Who’s Who in South Korea

South Korea is one of the biggest and most stable economies in Asia with a population that’s increasingly embracing wine. Debra Meiburg MW reports.

Bang; Eun
Bang; Eun

K -Pop might be South Korea’s greatest export, but another ‘pop’ is fast becoming a regular feature in Seoul’s nightclubs – the pop of Champagne corks. Sparkling wine is the fastest growing segment of Korea’s wine market, rising to 19% of total wine imports by value in 2017, compared to 5.5% in 2008. Driving the upsurge are new club openings and cool, young Millennial drinkers.

Red wine still commands the bulk of mass-market consumption, accounting for 64% of wine imports by value and 66% by volume. Evidently consumers are varying their traditional diet of the distilled spirit soju and turning to healthier, lower alcohol alternatives. This list of ‘Who’s Who’ in South Korea’s wine market is compiled using research from a number of sources, including the Korea Trade Information Service Database (KOTIS), the US Agricultural Trade Office in Seoul, and consultation with those who work in the market. 


Wine retail sales in South Korea amounted to $500m in 2017, according to KOTIS, with discount stores, known as hypermarkets, responsible for 70%. Department store operator Shinsegae L&B, which operates 150 E-mart supermarkets and 12 Wine & More retail stores, sold $60m worth of wine. The remainder was shared between the 140-outlet HomePlus (operated by MBK Partners), and Lotte Mart, which has more than 115 stores. Department stores and specialised wine shops – Tour du Vin, Sap dor, Wine 365, Hakdong Wine and Wineoutlet Lavin – secured about 10% of wine sales. These off-trade channels cater to the growing number of upper middle-class households consuming wine at home, despite markups that run as high as 40%. Retail sales heavily outweigh restaurant and bar business by a ratio of 80:20, with on-trade markups at three times wholesale. Wine’s high price, which is compounded by the government’s 50% domestic tax on alcohol and considerable distribution costs, makes it a premium product enjoyed by a limited group of Koreans.

Markets, exhibitions and events

To counter wine’s image as a premium product, the local industry is promoting wine as part of everyday life. In the milder spring and autumn months, wine’s lifestyle angle is reinforced at open-air wine markets, where importers set up booths to conduct regular tasting events and the public are encouraged to sample and purchase their wines. Called Jang Teu (와인 장터), the events are similar to European street markets. Walking on the Cloud is hosted by the Sheraton Grande Walkerhill Hotel while the Mayfield Hotel is home to Dionysos Wine & Beer Festival, and Wine and Busker is held at JW Marriott Dongdaemun. These markets complement large exhibitions like Seoul Wine Expo, Daejeon International Wine & Spirits Fair (home of the Asia Wine Trophy), and Wine Meets World (WMW). Many importers also arrange their own tasting events in Seoul, with small importers sometimes teaming up as co-hosts.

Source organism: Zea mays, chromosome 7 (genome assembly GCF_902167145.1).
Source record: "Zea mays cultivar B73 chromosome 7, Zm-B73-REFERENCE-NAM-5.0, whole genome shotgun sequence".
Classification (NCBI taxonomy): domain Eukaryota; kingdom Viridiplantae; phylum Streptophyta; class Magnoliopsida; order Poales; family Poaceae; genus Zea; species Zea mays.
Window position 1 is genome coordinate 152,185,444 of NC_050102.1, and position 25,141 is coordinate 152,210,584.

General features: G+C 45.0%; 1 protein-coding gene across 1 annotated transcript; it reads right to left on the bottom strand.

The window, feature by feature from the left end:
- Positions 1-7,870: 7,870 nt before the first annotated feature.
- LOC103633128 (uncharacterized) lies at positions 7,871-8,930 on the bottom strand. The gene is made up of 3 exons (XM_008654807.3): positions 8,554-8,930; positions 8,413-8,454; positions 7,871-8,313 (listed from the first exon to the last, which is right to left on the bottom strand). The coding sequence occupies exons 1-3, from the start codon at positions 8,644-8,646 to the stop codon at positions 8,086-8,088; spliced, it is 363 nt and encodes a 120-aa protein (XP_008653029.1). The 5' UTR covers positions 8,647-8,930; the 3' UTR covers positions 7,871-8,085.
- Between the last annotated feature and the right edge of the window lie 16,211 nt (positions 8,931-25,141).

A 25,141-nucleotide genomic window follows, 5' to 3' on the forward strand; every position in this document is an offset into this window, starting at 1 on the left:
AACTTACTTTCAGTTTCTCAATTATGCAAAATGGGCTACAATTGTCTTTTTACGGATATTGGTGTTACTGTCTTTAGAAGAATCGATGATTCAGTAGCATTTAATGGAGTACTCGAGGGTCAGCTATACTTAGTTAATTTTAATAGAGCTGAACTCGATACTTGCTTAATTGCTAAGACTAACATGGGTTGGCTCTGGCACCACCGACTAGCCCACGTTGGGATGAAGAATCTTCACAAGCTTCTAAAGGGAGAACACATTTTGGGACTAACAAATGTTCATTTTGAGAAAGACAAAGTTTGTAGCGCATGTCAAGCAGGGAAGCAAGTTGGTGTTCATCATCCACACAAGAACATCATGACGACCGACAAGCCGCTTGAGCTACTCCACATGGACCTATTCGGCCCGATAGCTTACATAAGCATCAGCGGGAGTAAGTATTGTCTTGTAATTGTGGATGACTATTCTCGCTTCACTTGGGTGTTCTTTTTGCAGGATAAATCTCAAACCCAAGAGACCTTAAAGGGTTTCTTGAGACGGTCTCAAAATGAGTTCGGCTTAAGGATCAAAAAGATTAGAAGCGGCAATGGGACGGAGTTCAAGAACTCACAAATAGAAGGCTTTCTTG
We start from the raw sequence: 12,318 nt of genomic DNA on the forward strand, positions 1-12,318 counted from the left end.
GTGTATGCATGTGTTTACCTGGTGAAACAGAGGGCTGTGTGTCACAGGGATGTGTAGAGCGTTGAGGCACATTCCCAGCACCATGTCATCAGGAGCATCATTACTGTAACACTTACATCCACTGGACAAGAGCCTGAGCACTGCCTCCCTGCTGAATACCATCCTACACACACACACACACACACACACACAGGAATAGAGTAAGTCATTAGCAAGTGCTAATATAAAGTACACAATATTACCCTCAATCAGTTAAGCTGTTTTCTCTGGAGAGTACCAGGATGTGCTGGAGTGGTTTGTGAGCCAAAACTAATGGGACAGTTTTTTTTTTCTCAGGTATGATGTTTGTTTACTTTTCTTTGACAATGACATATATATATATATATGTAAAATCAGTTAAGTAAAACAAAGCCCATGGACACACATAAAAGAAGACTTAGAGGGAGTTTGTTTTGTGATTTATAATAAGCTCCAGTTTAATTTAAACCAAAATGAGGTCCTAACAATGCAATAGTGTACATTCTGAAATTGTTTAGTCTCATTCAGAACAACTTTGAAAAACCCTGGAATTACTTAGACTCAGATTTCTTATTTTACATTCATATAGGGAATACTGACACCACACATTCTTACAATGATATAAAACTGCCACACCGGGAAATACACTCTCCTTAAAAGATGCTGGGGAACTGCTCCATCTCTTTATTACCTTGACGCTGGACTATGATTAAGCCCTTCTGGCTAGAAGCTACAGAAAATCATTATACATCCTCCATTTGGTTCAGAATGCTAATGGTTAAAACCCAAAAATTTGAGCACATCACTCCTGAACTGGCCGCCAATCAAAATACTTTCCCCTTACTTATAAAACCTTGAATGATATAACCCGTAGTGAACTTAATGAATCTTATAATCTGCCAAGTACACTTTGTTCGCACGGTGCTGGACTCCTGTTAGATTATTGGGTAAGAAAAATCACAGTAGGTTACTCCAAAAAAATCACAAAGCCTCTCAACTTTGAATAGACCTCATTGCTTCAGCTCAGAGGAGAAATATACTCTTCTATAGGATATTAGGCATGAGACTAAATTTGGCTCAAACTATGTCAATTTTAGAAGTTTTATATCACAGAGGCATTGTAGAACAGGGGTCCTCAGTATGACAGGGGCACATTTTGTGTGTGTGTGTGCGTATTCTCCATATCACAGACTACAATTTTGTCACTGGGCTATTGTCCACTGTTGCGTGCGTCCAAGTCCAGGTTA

Foreign wine importation took off in Korea 30 years ago in the lead up to the 1987 Seoul Olympics. Back then, there were 11 importers; now there are 500 licensed liquor importers, with the top dozen accounting for more than 70% of total imports. The major importers are: Keumyang International, Lotte Liquor, Shindong Wine, Daeyoo Wine, A-Young Liquor Trading, Nara Cellar, Vinideus, Wine 2U Korea, Boa Trading, Handok Wine, Indulge, HiteJinro, and Winenara. In 2017, imports of wine amounted to $210m (or 36.5m litres), led by wines from France, Chile and Italy. The market for wines from the US, Spain and Australia is also healthy. Import values rose 10% last year, but volume dropped 3%, indicating a shift towards premium brands and a decline in bulk wine imports. 

Korean importers are a conservative group, asserts wine educator Winston Kim, preferring internationally acclaimed wines that have awards and Parker points. The impact of trophies, medals and even organic certifications is diminished on supermarket shelves, however, because Korean law requires a separate Korean language label on imported wine, which is often placed over medals. These labels do not allow quality claims (such as organic) unless the product has been certified for the claim by a Korean-accredited authority. Kim, who is completing a PhD in international business, laments that the complicated label requirements change frequently with little notice.